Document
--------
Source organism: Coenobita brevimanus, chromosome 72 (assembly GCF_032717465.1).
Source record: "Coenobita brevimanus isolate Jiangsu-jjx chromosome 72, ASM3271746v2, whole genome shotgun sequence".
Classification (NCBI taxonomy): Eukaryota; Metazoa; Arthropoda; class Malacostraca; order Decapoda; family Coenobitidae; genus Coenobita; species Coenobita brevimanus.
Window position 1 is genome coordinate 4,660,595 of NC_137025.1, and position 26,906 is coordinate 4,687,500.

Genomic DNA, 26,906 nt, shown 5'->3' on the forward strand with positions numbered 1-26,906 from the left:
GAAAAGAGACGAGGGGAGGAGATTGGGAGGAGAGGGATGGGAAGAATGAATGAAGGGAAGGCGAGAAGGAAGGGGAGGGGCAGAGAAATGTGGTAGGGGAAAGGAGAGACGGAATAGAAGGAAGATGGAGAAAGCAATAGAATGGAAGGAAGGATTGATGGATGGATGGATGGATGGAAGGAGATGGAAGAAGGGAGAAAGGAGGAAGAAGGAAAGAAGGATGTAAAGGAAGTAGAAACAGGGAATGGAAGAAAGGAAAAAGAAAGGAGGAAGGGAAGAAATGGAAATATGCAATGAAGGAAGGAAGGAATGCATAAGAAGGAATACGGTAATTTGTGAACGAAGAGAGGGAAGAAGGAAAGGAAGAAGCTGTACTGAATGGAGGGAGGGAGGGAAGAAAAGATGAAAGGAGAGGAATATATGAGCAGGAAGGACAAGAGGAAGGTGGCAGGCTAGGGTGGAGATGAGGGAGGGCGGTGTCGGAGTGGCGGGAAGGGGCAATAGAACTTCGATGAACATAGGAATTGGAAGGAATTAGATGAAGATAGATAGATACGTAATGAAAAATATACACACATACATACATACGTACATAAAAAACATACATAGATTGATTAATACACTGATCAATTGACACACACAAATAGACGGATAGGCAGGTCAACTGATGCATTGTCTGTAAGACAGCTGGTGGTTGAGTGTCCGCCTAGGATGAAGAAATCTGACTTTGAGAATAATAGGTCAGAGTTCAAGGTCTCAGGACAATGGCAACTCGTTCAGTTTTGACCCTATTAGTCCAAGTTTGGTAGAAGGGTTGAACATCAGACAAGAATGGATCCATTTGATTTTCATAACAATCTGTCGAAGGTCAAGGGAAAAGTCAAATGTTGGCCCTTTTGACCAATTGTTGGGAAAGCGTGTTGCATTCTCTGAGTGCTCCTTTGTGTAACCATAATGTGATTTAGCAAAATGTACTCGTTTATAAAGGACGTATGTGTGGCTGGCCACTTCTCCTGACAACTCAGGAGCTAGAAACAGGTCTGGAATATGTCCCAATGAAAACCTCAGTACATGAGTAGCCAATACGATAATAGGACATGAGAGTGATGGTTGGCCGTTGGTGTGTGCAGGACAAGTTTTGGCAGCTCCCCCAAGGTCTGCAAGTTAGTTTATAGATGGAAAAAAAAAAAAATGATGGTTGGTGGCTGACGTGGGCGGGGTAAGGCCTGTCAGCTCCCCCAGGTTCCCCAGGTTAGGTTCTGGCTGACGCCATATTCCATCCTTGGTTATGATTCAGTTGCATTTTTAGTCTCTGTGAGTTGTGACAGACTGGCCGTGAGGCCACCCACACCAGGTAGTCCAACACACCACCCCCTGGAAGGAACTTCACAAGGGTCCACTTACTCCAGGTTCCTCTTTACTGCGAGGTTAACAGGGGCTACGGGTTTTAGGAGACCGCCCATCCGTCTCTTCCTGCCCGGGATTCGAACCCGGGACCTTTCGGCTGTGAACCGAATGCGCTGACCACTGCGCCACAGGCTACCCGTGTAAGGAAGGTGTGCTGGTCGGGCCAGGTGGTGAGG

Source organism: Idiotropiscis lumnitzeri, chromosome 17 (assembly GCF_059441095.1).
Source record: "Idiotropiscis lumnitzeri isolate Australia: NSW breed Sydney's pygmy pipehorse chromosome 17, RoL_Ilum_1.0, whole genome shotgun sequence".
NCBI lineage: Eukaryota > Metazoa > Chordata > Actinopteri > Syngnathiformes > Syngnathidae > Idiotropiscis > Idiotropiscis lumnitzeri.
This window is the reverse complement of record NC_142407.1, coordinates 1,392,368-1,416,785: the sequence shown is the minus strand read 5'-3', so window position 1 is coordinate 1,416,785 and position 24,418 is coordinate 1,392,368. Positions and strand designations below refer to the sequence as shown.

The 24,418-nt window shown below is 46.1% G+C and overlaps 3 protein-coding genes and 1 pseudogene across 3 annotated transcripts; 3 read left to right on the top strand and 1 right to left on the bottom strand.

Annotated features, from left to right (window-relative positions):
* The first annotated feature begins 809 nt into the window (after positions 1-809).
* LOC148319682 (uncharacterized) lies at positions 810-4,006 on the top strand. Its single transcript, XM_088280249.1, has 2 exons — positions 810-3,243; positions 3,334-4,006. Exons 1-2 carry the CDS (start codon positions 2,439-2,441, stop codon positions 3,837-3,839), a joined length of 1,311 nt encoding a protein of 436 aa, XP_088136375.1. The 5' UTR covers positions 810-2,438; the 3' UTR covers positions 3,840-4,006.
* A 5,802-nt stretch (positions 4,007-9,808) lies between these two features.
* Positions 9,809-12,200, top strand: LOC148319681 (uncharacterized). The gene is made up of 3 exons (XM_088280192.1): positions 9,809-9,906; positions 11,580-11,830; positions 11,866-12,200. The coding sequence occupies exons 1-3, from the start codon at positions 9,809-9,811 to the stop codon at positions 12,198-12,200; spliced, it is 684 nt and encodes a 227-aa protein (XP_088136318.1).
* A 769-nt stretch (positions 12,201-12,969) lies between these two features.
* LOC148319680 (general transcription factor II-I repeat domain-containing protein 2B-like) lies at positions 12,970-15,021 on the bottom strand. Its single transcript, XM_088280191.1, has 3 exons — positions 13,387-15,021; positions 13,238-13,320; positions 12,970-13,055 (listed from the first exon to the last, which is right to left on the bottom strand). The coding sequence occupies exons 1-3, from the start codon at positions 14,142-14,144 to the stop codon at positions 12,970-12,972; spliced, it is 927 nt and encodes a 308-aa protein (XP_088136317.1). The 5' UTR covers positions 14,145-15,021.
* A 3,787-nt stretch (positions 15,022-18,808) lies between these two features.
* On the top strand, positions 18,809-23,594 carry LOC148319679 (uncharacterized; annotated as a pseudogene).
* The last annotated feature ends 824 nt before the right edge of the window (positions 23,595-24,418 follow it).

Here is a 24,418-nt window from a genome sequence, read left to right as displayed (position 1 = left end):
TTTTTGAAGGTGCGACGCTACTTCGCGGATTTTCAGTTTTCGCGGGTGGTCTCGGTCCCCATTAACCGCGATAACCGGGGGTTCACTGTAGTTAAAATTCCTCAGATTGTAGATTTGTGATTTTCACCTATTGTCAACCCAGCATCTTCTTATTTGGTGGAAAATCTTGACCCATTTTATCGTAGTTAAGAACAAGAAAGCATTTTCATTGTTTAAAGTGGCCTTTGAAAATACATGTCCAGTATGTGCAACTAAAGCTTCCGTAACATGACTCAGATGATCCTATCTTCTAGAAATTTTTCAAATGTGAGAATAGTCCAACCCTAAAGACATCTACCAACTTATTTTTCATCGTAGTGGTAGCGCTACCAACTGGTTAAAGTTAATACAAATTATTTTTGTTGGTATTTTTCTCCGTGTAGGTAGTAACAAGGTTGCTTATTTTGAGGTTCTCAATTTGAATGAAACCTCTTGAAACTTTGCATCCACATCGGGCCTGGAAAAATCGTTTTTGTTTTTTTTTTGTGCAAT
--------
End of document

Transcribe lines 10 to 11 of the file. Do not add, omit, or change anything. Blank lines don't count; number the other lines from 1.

This window is the reverse complement of record NC_142407.1, coordinates 1,392,368-1,416,785: the sequence shown is the minus strand read 5'-3', so window position 1 is coordinate 1,416,785 and position 24,418 is coordinate 1,392,368. Positions and strand designations below refer to the sequence as shown.

The 24,418-nt window shown below is 46.1% G+C and overlaps 3 protein-coding genes and 1 pseudogene across 3 annotated transcripts; 3 read left to right on the top strand and 1 right to left on the bottom strand.